29 August 2012
What is the gospel?
It sounds like an easy one, but answers to this question have provoked controversy within the Church. Krish Kandiah, the Alliance’s executive director: churches in mission, writes…
‘What is the gospel?’ should be the simplest question you could ask a Christian, because in order to become one in the first place, a person needs to have believed the gospel.
But there is a lot of confusion and indeed controversy regarding the simple question of the content of the gospel. Many Christians take a minimalist approach to this question, trying to distil the minimum amount of truth that needs to be communicated for the gospel to have been proclaimed. For some this is driven by efficiency – getting the least amount of truth to the most number of people – as this is seen to be good stewardship of our limited resources. For others the driver is orthodoxy in an attempt to fall in line with Paul and Timothy as they ‘guarded’ the gospel, making sure it is presented faithfully and consistently. Both of these motives have given rise to various gospel summaries or outlines where the gospel is boiled down to its raw materials. They usually go something like this:
- God loves you
- You have sinned
- Jesus died for your sins and rose again
- You need to respond by confessing Jesus as Lord
This outline was part of my journey to faith and I am grateful both for those who wrote it and for those who shared it with me. The strengths of these outlines are clear. They help Christians by providing a framework, a discussion starter, or a sermon ender, and can often be visually represented (eg the famous ‘Bridge to Life’ diagram). They can enable us to see the wood for the trees in the Bible and they emphasise precious aspects of our faith such as what God is like, what Jesus has done on the cross to forgive our sins and our responsibility to respond.
But there are problems with this approach.
First, it reduces Scripture. Sometimes we need to see the trees. By cutting the gospel down to a few proof texts in the book of Romans, for example (3:23 6:23, 5:8, 10:9), we neatly bypass huge chunks of that letter, which are effectively deemed irrelevant in the process, particularly anything to do with God’s relationship with Israel, the Church and the work of the Spirit. Evangelicals must hold on to the fact that “all Scripture is God-breathed and useful” and not prune the gospel down to size. If the gospel was intended to be communicated as a soundbite or outline then it would have made sense for God to provide one for us. Rather the biblical equivalent of evangelistic material is four biographical accounts of the life of Jesus. The epistles, on which most gospel outlines rely heavily, were actually written to believers. Jesus’ commission: “Teach them to obey everything I have commanded you” (Matthew 28:18-20) and Paul’s defence: “We did not hesitate to declare to you the whole counsel of God” (Acts 20:25-29) and even the length of the biographies in an age when publishing was prohibitively expensive and painstakingly difficult indicates that the biblical emphasis seems to err on the side of teaching more rather than less.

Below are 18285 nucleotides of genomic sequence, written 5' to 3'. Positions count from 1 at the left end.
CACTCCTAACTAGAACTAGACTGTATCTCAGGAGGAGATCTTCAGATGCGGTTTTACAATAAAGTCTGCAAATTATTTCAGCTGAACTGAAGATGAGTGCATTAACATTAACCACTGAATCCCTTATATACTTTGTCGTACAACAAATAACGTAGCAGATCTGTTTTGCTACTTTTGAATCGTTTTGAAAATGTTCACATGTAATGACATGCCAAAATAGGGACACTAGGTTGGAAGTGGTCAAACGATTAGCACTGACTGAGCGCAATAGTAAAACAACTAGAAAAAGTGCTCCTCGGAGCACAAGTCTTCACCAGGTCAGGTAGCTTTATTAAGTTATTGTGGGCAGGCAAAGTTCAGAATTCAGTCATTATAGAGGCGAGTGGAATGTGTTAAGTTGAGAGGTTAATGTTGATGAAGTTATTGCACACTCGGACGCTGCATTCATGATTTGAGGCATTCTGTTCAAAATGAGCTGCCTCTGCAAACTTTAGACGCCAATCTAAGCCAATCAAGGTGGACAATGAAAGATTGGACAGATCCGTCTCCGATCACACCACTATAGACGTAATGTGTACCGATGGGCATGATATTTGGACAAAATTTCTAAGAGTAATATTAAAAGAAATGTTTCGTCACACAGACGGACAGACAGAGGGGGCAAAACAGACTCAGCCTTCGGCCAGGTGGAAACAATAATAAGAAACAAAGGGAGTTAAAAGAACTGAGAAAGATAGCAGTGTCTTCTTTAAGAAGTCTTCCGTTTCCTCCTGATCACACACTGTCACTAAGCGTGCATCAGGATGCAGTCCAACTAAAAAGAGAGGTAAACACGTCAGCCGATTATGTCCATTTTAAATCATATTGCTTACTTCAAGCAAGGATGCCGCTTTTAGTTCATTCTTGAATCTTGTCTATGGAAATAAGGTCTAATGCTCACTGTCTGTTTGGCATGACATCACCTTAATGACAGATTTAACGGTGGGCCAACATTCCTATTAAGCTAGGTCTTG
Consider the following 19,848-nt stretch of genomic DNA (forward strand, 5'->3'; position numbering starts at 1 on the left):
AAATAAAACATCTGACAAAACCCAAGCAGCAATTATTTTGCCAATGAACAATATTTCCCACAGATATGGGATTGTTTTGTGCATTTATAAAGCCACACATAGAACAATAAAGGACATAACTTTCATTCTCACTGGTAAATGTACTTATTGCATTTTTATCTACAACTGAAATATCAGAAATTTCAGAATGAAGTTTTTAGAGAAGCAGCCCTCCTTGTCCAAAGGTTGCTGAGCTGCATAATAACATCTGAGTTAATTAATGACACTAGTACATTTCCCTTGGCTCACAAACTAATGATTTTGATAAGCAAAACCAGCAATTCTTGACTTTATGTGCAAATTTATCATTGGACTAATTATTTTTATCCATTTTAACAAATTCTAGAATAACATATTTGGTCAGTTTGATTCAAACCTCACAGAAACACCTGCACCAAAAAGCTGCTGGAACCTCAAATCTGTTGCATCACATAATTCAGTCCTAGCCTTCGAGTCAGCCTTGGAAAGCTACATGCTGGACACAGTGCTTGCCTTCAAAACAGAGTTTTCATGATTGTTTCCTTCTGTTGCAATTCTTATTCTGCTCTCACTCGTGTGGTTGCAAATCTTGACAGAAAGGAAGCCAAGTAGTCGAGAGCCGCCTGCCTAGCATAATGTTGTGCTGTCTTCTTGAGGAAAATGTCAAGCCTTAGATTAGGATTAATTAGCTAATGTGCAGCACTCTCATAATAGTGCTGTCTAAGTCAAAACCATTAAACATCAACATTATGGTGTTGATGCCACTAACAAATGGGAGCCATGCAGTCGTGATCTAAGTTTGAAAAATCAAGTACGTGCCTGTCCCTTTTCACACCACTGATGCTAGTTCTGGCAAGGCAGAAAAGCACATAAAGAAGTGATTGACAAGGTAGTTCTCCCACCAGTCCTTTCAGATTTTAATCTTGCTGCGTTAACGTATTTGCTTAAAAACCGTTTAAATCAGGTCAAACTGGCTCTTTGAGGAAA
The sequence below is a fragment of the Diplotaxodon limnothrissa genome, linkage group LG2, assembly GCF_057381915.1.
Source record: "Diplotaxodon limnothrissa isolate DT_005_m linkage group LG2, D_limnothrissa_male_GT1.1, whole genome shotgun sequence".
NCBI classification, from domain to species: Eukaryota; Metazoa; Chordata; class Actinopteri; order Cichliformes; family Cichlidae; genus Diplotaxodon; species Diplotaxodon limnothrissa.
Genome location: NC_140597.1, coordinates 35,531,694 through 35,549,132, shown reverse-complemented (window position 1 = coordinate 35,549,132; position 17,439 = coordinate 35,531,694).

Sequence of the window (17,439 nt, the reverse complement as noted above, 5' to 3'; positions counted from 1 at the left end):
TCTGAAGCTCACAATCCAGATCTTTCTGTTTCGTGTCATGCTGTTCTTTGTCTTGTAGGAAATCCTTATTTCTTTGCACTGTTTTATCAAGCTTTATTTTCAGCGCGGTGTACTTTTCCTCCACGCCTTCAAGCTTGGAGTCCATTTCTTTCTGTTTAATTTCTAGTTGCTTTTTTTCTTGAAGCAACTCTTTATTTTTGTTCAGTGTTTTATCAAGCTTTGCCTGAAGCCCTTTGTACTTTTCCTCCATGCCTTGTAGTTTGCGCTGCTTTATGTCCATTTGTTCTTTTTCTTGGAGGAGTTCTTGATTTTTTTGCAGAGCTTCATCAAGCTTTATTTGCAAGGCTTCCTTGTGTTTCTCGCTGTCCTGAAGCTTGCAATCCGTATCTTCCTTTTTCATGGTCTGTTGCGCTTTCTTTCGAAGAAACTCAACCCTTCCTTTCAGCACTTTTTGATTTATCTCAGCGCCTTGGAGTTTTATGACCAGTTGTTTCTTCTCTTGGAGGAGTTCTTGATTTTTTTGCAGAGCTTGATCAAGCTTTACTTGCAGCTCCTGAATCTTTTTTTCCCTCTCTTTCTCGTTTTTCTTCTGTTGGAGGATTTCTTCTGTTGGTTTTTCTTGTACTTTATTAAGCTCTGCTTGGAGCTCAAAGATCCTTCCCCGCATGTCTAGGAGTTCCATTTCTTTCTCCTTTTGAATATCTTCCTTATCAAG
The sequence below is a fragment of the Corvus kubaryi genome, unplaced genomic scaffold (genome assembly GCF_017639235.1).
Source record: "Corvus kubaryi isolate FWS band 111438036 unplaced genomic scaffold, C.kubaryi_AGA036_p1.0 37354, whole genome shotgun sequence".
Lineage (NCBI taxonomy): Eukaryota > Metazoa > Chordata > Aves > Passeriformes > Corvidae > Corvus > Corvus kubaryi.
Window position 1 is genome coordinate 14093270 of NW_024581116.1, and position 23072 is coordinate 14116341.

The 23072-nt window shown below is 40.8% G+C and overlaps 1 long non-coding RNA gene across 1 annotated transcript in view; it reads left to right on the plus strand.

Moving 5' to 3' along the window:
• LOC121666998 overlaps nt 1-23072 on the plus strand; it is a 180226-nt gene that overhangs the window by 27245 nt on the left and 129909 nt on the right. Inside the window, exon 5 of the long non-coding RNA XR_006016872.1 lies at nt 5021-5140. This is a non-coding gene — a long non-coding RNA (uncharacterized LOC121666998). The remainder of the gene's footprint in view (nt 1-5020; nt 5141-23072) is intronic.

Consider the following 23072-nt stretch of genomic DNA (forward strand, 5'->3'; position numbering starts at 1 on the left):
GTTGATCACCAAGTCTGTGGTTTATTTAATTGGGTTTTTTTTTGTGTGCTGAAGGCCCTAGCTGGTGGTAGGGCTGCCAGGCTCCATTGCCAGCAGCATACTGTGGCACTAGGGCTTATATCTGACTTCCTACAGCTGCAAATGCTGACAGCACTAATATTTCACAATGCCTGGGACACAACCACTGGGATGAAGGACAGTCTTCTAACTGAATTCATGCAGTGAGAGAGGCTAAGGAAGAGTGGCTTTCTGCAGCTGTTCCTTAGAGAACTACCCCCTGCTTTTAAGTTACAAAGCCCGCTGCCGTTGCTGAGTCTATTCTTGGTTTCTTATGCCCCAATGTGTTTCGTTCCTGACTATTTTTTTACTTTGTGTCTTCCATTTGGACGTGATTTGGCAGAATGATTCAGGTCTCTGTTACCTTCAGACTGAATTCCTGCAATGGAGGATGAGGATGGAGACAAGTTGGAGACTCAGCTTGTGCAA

Second, it solidifies what needs to be fluid. Every gospel presentation you read in Scripture feels like it has been tailor-made for the audience in question. Track through Jesus’s conversations in John’s gospel or Paul’s sermons in Acts and you will see very different articulations of the gospel. That does not mean a free-for-all – it is hard to fault Paul’s orthodoxy or Jesus’ commitment to the gospel. But it does mean we need to be as ready to connect our presentations of the gospel to the needs and conceptions of our audience as Jesus and Paul were.
Third, it causes unnecessary controversy. When trying to reduce the gospel down to its most important parts, dilemmas will always arise. Choices have to be made whether to mention for example, sin and judgement or hope and peace; Jesus’ death or Jesus’ life, the role of the Holy Spirit or the role of the Church; speaking the good news or living out the good news. Why argue over which is more important when both can be celebrated?
The Evangelical Alliance was formed in 1846 to unite Christians around the gospel. It was founded around a confession of faith that set out some boundaries for gospel witness. These are not the gospel itself, just like the boundary lines that mark out a football pitch are not to be confused with a game of football. It would be pretty boring just to watch the lines for 90 minutes, but without them the game would collapse. The Alliance’s doctrinal statement lays out the non-negotiables for gospel witness but also seeks to create a field of play for the creative, contextual and concrete articulation of the gospel message itself.
On Tuesday, 20 November 2012, the Alliance is hosting a national consultation to explore this question in more depth. This event is being held at St Paul’s Onslow Square, London, from 10am until 4pm. A wide range of thinkers and practitioners have been invited to participate in the day. If you’re an evangelist or leader of a church or organisation and would like to be part of this conversation, there are an additional 40 free tickets available. For more information visit eauk.org/confidence or contact email@example.com to book your place.
Krish Kandiah is the Alliance’s executive director: churches in mission
There has been a recent run of books and articles that have sought to expand on the reductionist approach to the gospel. These include:
- The King Jesus Gospel by Scott McKnight
- The Explicit Gospel by Matt Chandler
- How God Became King by NT Wright
- The Essential Gospel by Andrew Wilson.
Of course they come to different conclusions on the final form – but they nevertheless raise important caveats and questions that can help us discover and enjoy more of the gospel.